With less than a week to go until the general election, Republican presidential nominee Donald Trump is working blue — blue states, that is.
Trump has spent considerable amount of time in battleground and typically blue states in the final, crucial days before Tuesday’s election.
Democratic presidential nominee Hillary Clinton still has a solid grip on most national and respected polls. And she certainly is in the lead among celebrity endorsements, pulling out all of the big stops like Bruce Springsteen and Jay-Z as her campaign wraps up in the more volatile states.
But without the fanfare of celebrities, can Trump’s barnstorming of battleground states be enough to pull out a victory? Here’s what the Republican’s campaign needs to do — and hope for — in the next 36 hours.
If the past six elections are any indicator, Michigan is #WithHer. But Trump’s team is liking what they see.
“We’ve seen our prospects improving in Michigan for quite a while now internally,” Trump’s campaign manager Kellyanne Conway told reporters Sunday.
“It’s all going to come down to Michigan,” Attorney General Bill Schuette said during a Trump rally in Sterling Heights, Michigan, Sunday evening. “Michigan is the center of the universe.”
It may not be the center for the Trump campaign, but Michigan is one of a handful of states that will be on the receiving end of the Trump campaign’s $25 million TV ad buy for the final week of the 2016 election.
And Trump himself will close out Monday with a late-night rally in Grand Rapids, the second-largest city in the state.
The Los Angeles Times’ labeled Michigan “likely Democrat,” and FiveThirtyEight predicts the former secretary of state has a 71 percent chance of taking the state. The latest Public Policy Polling survey from the Great Lakes state has Clinton up five points.
But Clinton and Trump both have their eyes set on the state. Clinton’s camp has dispatched former President Bill Clinton to several churches, and President Barack Obama will rally supporters Monday.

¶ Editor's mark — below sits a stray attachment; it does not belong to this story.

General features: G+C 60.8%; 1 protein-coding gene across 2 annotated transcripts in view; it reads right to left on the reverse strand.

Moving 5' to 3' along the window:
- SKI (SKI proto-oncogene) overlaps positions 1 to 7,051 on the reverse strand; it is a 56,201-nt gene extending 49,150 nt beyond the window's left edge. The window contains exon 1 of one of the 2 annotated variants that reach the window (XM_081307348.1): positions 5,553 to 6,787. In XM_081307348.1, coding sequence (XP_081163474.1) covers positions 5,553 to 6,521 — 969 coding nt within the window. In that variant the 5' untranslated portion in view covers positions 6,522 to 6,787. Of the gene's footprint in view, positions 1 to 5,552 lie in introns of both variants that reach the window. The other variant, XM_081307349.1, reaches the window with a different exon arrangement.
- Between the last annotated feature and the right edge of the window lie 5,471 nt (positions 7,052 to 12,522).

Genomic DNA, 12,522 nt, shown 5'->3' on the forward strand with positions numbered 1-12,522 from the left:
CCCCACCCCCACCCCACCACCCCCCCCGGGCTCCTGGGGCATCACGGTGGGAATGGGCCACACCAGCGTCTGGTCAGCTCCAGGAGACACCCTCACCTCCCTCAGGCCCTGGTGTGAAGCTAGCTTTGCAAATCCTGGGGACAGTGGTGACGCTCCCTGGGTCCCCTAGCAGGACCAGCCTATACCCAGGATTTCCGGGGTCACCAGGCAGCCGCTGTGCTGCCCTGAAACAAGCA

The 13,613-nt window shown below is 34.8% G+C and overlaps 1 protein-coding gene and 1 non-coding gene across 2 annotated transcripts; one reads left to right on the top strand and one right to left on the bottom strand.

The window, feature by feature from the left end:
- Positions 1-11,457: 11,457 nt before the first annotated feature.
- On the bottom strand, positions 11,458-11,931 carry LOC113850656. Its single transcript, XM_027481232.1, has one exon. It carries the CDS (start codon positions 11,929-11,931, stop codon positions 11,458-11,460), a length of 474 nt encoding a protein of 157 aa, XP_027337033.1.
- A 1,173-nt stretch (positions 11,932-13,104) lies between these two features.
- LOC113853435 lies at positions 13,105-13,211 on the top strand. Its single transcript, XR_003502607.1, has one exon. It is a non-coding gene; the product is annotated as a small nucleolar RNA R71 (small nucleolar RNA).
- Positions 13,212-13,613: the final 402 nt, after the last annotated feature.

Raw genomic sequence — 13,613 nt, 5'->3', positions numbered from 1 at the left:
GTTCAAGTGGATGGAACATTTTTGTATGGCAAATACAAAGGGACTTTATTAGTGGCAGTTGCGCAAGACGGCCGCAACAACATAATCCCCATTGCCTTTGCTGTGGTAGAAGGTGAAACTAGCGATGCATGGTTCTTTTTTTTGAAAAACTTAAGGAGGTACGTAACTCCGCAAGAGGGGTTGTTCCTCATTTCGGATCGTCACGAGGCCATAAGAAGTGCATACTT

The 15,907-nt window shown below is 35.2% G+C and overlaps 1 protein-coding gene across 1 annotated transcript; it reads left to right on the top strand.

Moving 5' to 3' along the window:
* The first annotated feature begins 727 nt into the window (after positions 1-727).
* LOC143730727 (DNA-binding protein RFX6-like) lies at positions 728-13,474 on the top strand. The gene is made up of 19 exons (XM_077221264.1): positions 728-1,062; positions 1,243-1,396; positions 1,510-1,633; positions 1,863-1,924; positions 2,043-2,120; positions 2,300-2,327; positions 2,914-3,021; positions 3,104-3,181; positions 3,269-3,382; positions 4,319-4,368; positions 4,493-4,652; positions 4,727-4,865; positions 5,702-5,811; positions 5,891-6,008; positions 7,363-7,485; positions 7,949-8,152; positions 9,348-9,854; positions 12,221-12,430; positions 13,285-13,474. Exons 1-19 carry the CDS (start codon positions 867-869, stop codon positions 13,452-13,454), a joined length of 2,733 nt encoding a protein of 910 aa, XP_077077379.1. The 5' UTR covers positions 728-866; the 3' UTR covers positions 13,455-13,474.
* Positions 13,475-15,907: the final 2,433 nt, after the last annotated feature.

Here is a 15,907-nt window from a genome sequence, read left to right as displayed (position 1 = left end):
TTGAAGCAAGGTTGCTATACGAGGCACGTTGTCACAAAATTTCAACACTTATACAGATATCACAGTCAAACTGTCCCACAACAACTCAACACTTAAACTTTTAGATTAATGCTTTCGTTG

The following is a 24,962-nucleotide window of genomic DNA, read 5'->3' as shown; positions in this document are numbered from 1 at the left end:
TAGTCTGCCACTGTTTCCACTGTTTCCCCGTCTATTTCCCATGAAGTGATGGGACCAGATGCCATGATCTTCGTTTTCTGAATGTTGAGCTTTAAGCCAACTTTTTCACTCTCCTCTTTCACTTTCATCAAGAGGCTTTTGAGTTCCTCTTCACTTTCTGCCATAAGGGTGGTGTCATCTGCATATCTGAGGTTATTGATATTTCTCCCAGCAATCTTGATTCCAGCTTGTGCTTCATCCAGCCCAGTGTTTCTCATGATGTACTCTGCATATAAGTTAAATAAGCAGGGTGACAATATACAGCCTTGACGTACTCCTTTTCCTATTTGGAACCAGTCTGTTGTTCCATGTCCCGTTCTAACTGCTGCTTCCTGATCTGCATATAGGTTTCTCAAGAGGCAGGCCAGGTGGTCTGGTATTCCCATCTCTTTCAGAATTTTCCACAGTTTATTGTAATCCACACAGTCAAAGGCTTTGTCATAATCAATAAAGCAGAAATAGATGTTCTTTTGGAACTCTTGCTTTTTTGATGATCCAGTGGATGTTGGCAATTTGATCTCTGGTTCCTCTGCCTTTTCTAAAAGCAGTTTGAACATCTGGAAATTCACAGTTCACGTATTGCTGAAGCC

“We trust the brilliance and savviness of the Clinton campaign,” Conway said Sunday. “If they thought Michigan was in the bag, Hillary Clinton, Bill Clinton and Barack Obama would not be returning there [Sunday or Monday].”
As the Detroit News reported, Clinton’s campaign isn’t taking Michigan’s recent blue history for granted.
And Democratic strategist Van Jones said Sunday:
There’s a crack in the blue wall, and it has to do with trade. This is the ghost of Bernie Sanders. There is a discontent among some Democratic voters over trade, and some blame Hillary Clinton. So you’ve got to go back there and shore it up.
Conway told reporters Sunday that the Trump campaign sees “at least six different paths to 270” electoral votes, but there’s no denying that those paths need to include Florida’s 29.
Like candidates before him, Trump has spent considerable time campaigning across the Sunshine State ahead of the election and will continue to rally supporters in Sarasota Monday morning.
Florida isn’t in the bag even as FiveThirtyEight predicted the GOP nominee has a 51.5 percent chance of winning the state. Real Clear Politics’ aggregated polling data, on the other hand, has Clinton in the lead — but by less than one point — in the state that went for Obama twice.
Florida has seen a surge of Latino voters, which could be damaging to Trump as he’s taken a hardline approach on immigration still in the final days of the campaign. And Clinton’s campaign certainly has noticed.
Clinton visited with immigrant communities as she campaigned across the state over the weekend. The New York Times reported from Pembroke Pines, Florida, that she visited with her campaign office in Miami’s Little Haiti and met with voters in a heavily Cuban area in West Miami over the weekend.
Democratic presidential nominee Hillary Clinton accompanied by actor Jencarlos Canela greets people outside an early voting center in West Miami, Florida, on Saturday. (AP/Andrew Harnik)
“We are seeing tremendous momentum, large numbers of people turning out, breaking numbers,” Clinton said Saturday.
Yet University of Virginia political scientist Larry Sabato predicted that Trump wouldn’t necessarily need Florida if he could just secure Michigan, Ohio, Pennsylvania and Wisconsin as well as all of the states former Massachusetts GOP Gov. Mitt Romney took in 2012 — although he didn’t seem too confident of that scenario.